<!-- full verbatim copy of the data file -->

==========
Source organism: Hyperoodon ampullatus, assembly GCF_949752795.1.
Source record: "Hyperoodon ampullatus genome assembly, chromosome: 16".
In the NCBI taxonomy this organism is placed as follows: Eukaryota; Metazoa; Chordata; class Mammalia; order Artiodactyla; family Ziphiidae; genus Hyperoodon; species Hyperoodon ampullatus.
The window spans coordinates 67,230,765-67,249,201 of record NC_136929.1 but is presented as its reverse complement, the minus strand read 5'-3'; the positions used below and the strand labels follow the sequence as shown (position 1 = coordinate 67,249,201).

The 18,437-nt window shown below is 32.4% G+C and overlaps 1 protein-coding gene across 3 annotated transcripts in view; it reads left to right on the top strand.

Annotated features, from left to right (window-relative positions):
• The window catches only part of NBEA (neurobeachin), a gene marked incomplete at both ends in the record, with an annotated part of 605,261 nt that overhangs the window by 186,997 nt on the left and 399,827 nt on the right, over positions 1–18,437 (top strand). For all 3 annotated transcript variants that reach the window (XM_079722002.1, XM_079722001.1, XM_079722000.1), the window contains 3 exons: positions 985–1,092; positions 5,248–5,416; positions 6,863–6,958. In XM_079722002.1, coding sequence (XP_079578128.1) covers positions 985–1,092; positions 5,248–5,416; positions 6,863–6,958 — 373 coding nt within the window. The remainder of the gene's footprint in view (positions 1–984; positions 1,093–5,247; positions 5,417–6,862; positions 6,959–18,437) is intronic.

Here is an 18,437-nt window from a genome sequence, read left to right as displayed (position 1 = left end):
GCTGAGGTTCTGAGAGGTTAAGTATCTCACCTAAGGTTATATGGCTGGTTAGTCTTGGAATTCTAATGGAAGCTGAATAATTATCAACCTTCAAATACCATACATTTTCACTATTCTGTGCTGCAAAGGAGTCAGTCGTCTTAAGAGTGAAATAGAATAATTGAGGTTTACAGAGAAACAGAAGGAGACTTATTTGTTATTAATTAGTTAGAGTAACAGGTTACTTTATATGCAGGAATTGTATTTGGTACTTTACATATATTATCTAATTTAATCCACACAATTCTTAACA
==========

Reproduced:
Source organism: Hyperoodon ampullatus, assembly GCF_949752795.1.
Source record: "Hyperoodon ampullatus genome assembly, chromosome: 16".
In the NCBI taxonomy this organism is placed as follows: Eukaryota; Metazoa; Chordata; class Mammalia; order Artiodactyla; family Ziphiidae; genus Hyperoodon; species Hyperoodon ampullatus.
The window spans coordinates 67,230,765-67,249,201 of record NC_136929.1 but is presented as its reverse complement, the minus strand read 5'-3'; the positions used below and the strand labels follow the sequence as shown (position 1 = coordinate 67,249,201).

The 18,437-nt window shown below is 32.4% G+C and overlaps 1 protein-coding gene across 3 annotated transcripts in view; it reads left to right on the top strand.

Annotated features, from left to right (window-relative positions):
• The window catches only part of NBEA (neurobeachin), a gene marked incomplete at both ends in the record, with an annotated part of 605,261 nt that overhangs the window by 186,997 nt on the left and 399,827 nt on the right, over positions 1–18,437 (top strand). For all 3 annotated transcript variants that reach the window (XM_079722002.1, XM_079722001.1, XM_079722000.1), the window contains 3 exons: positions 985–1,092; positions 5,248–5,416; positions 6,863–6,958. In XM_079722002.1, coding sequence (XP_079578128.1) covers positions 985–1,092; positions 5,248–5,416; positions 6,863–6,958 — 373 coding nt within the window. The remainder of the gene's footprint in view (positions 1–984; positions 1,093–5,247; positions 5,417–6,862; positions 6,959–18,437) is intronic.

Here is an 18,437-nt window from a genome sequence, read left to right as displayed (position 1 = left end):
GCTGAGGTTCTGAGAGGTTAAGTATCTCACCTAAGGTTATATGGCTGGTTAGTCTTGGAATTCTAATGGAAGCTGAATAATTATCAACCTTCAAATACCATACATTTTCACTATTCTGTGCTGCAAAGGAGTCAGTCGTCTTAAGAGTGAAATAGAATAATTGAGGTTTACAGAGAAACAGAAGGAGACTTATTTGTTATTAATTAGTTAGAGTAACAGGTTACTTTATATGCAGGAATTGTATTTGGTACTTTACATATATTATCTAATTTAATCCACACAATTCTTAACA